Gordon B. Dahl is a research associate in the NBER’s Labor Studies Program. He currently is a professor of economics at the University of California, San Diego and began his career at the University of Rochester. He serves as Area Director for Labor Economics for the CESifo Network, and is affiliated with the Norwegian School of Economics, the Institute of Labor Economics (IZA), and the Stanford Center on Poverty and Inequality. He is an associate editor for the American Economic Review and Economic Inquiry.
Dahl's research interests are in labor economics and applied microeconomics, including a wide set of issues that range from how income affects child achievement, to peer effects among coworkers and family members, to the impact of incarceration on recidivism and employment, to intergenerational links in welfare use. He received a bachelor's degree from Brigham Young University in 1993 and a PhD from Princeton University in 1998.
Gordon and his wife, Katherine, have four daughters, all of whom enjoy the sunshine of San Diego and traveling abroad.
Magne Mogstad is the Gary S. Becker Professor in Economics and the College in the Kenneth C. Griffin Department of Economics at the University of Chicago. He also is the director of the Ronzetti Initiative for the Study of Labor Markets at the university's Becker Friedman Institute. His work is motivated by the broad question of how to address market failures and equalize opportunities. Countless policies — taxation, subsidized education, social insurance — have been implemented in an effort to achieve those objectives. A key challenge is to distill each policy's unique impact so that it can be understood which ones actually work and which do not. This challenge motivates Mogstad's work, which aims at providing credible empirical evidence that informs policymakers. This is made possible by combining theory and econometric methods with large administrative datasets that can be linked to supplementary data sources.
Mogstad has published extensively in leading scholarly journals. He is a current coeditor of the Journal of Political Economy, and he previously served as a coeditor of the Journal of Public Economics and a foreign editor of The Review of Economic Studies. He is a recipient of the Alfred P. Sloan Foundation Fellowship and the 2017 IZA Young Labor Economist Award.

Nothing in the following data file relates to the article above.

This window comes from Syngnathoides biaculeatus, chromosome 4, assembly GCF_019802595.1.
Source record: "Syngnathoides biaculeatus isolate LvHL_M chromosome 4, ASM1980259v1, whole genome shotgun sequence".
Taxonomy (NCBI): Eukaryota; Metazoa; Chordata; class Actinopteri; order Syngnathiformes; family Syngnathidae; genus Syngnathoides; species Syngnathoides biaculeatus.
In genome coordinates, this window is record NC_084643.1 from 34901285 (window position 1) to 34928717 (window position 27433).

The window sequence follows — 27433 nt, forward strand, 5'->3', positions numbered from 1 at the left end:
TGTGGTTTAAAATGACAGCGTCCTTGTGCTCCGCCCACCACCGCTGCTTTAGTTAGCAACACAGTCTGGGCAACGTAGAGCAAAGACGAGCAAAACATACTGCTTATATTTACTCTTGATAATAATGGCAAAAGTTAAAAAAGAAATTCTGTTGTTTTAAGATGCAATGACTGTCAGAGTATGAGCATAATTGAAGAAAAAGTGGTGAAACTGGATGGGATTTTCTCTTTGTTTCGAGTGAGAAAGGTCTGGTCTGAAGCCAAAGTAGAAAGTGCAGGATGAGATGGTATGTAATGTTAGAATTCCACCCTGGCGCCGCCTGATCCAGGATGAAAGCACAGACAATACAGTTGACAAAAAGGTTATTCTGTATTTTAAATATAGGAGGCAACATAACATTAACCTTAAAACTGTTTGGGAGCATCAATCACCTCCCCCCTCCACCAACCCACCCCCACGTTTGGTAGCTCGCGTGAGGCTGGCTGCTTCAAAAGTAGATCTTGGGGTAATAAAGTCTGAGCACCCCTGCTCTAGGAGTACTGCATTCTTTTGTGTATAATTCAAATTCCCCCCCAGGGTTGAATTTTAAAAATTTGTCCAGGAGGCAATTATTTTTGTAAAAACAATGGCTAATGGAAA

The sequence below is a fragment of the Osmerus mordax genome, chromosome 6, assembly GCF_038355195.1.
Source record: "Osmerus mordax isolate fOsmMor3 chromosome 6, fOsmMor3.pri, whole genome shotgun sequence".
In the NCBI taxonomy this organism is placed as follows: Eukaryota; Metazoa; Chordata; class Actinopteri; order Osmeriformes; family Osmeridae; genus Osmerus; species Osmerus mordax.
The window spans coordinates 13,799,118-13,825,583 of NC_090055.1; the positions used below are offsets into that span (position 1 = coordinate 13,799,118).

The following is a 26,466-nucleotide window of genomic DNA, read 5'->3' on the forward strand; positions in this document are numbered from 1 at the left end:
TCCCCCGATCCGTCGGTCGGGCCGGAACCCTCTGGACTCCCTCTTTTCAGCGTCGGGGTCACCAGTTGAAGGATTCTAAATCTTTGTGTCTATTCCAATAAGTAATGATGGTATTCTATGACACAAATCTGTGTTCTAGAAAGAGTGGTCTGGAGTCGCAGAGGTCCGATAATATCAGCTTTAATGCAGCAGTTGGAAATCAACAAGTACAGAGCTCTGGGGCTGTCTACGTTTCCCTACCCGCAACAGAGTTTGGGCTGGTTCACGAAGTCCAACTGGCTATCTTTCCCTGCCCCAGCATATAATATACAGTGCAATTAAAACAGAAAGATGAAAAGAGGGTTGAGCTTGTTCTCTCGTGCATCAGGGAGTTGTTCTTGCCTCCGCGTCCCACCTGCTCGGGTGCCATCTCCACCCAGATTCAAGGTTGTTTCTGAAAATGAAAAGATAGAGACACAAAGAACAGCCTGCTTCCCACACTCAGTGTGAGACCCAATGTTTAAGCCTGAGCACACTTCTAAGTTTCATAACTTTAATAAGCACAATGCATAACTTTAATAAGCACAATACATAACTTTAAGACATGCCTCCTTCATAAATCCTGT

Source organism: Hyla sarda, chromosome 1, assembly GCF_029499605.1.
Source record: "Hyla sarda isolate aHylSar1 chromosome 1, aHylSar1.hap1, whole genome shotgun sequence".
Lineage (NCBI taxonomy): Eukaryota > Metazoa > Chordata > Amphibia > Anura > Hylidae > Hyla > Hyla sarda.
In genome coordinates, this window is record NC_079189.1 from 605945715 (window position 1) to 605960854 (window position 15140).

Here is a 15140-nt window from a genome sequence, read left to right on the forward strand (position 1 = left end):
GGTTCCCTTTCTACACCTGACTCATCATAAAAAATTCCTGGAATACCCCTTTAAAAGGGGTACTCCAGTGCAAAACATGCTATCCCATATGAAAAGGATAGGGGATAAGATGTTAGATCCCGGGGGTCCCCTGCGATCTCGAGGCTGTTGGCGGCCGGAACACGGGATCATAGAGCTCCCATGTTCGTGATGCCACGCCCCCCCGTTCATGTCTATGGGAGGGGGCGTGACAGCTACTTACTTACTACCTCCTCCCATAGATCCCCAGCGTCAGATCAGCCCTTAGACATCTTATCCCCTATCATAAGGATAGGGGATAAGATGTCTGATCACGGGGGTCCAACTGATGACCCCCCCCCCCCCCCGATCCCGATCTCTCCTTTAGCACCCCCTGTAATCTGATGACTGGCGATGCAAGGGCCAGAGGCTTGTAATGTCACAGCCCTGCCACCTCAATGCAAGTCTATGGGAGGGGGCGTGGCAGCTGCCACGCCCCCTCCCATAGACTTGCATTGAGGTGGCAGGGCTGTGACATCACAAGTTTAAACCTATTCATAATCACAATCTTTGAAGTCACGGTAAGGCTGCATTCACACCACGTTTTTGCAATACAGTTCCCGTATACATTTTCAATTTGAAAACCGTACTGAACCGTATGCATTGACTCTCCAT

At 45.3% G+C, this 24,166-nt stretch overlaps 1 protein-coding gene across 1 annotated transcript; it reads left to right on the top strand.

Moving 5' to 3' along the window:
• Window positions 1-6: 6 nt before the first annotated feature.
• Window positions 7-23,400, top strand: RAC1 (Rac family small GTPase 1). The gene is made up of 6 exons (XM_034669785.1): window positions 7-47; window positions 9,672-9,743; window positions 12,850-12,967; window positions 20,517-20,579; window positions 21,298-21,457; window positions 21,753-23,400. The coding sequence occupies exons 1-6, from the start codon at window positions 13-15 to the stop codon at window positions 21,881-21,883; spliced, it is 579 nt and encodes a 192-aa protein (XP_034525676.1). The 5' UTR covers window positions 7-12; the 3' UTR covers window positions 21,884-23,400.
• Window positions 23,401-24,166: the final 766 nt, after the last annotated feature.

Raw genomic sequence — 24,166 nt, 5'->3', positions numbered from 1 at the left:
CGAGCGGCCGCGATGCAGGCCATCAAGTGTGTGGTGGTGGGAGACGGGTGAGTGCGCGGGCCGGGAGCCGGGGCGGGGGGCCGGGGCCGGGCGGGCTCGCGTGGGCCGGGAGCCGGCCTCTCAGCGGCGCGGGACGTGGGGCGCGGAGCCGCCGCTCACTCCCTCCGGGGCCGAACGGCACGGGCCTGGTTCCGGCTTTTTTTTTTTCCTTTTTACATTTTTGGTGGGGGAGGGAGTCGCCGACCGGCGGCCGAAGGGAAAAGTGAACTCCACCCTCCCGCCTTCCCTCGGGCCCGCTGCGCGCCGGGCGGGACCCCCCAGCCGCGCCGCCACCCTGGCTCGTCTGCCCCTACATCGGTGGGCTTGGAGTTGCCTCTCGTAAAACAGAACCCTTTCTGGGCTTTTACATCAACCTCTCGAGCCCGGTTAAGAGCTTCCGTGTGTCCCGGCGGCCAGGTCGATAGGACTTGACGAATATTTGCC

Since the 1980s, incarceration rates have risen substantially in most countries, tripling in the United States and nearly doubling in many European countries. These trends raise important questions about the effectiveness of prisons and how well ex-convicts reintegrate into society.
Time spent in prison can deter offenders from future crime or rehabilitate offenders by providing vocational training or wellness programs. However, incarceration can also lead to recidivism and unemployment due to human capital depreciation, exposure to hardened criminals, or societal and workplace stigma. Incarceration can also have effects beyond those on the offenders themselves, with spillovers to other family members or the offenders' criminal networks. Importantly, the effects of incarceration may well depend on both prisoner characteristics and prison conditions.
The sharp rise in incarceration, particularly in the United States, occurred shortly after the release of an influential report by the sociologist Robert Martinson.1 The report examined the existing evidence on prisoner rehabilitation programs and came to the conclusion that "nothing works." Ensuing policy discussions gradually led to rehabilitation programs playing a subordinate role to policies emphasizing punishment and incapacitation. While some scholars and policymakers have questioned the "nothing works" doctrine, convincing empirical work on the question remained scarce until recently. As summarized roughly a decade ago, "Remarkably little is known about the effects of imprisonment on reoffending. The existing research is limited in size, in quality, [and] in its insights into why a prison term might be criminogenic or preventative."2 We also know little about spillovers to other family members or criminal networks.
The lack of convincing evidence is primarily due to two factors. First, there are few panel datasets that can track offenders both before and after their time in prison. There are even fewer panel datasets that can link the required labor market, crime, family, and criminal network outcomes. Second, there is selection bias in who is sent to prison. The average convict already has a criminal record and a weak attachment to the labor market, and negative shocks such as job loss often precede imprisonment. The fact that incarceration is not random suggests that analyses based on observational data are unlikely to capture causal effects.
In a series of papers with Manudeep Bhuller and Katrine V. Løken, we overcome these data challenges and the nonrandomness of imprisonment, offering new insights into how incarceration affects recidivism, employment, children, and criminal networks.
The Norwegian Setting
Our work studies the effects of incarceration in Norway, a setting with two key advantages. First, we are able to link several administrative data sources to construct a panel dataset containing complete records of the criminal behavior and labor market outcomes of every Norwegian who has been incarcerated. We can further link this information to other family members, including children and siblings. Moreover, we have information on co-offending that allows us to map out criminal networks for observed crimes.